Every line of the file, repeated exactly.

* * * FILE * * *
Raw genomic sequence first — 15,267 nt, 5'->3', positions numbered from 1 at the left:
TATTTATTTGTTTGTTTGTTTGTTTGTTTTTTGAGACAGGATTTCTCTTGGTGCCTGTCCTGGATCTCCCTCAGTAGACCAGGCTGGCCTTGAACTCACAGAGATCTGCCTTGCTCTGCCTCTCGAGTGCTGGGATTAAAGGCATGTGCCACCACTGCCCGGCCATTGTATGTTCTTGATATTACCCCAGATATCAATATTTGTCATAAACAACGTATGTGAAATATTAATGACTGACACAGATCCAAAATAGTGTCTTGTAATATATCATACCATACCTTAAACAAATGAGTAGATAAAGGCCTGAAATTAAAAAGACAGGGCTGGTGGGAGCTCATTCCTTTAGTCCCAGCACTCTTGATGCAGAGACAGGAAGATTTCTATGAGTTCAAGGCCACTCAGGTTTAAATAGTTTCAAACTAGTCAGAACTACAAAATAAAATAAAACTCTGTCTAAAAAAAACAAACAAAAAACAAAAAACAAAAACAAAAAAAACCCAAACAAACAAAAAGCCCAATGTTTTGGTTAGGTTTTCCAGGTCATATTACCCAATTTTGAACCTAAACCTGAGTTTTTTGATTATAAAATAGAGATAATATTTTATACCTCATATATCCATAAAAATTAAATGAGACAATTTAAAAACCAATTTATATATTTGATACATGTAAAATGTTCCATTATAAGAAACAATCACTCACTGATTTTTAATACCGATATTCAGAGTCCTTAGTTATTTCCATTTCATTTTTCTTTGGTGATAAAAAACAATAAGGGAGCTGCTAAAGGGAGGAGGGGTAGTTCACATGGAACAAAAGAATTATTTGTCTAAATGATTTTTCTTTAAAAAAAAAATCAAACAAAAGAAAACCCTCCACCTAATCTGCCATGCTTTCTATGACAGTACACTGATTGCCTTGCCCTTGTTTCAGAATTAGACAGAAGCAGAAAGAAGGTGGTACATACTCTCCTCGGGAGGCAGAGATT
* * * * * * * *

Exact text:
Raw genomic sequence first — 15,267 nt, 5'->3', positions numbered from 1 at the left:
TATTTATTTGTTTGTTTGTTTGTTTGTTTTTTGAGACAGGATTTCTCTTGGTGCCTGTCCTGGATCTCCCTCAGTAGACCAGGCTGGCCTTGAACTCACAGAGATCTGCCTTGCTCTGCCTCTCGAGTGCTGGGATTAAAGGCATGTGCCACCACTGCCCGGCCATTGTATGTTCTTGATATTACCCCAGATATCAATATTTGTCATAAACAACGTATGTGAAATATTAATGACTGACACAGATCCAAAATAGTGTCTTGTAATATATCATACCATACCTTAAACAAATGAGTAGATAAAGGCCTGAAATTAAAAAGACAGGGCTGGTGGGAGCTCATTCCTTTAGTCCCAGCACTCTTGATGCAGAGACAGGAAGATTTCTATGAGTTCAAGGCCACTCAGGTTTAAATAGTTTCAAACTAGTCAGAACTACAAAATAAAATAAAACTCTGTCTAAAAAAAACAAACAAAAAACAAAAAACAAAAACAAAAAAAACCCAAACAAACAAAAAGCCCAATGTTTTGGTTAGGTTTTCCAGGTCATATTACCCAATTTTGAACCTAAACCTGAGTTTTTTGATTATAAAATAGAGATAATATTTTATACCTCATATATCCATAAAAATTAAATGAGACAATTTAAAAACCAATTTATATATTTGATACATGTAAAATGTTCCATTATAAGAAACAATCACTCACTGATTTTTAATACCGATATTCAGAGTCCTTAGTTATTTCCATTTCATTTTTCTTTGGTGATAAAAAACAATAAGGGAGCTGCTAAAGGGAGGAGGGGTAGTTCACATGGAACAAAAGAATTATTTGTCTAAATGATTTTTCTTTAAAAAAAAAATCAAACAAAAGAAAACCCTCCACCTAATCTGCCATGCTTTCTATGACAGTACACTGATTGCCTTGCCCTTGTTTCAGAATTAGACAGAAGCAGAAAGAAGGTGGTACATACTCTCCTCGGGAGGCAGAGATT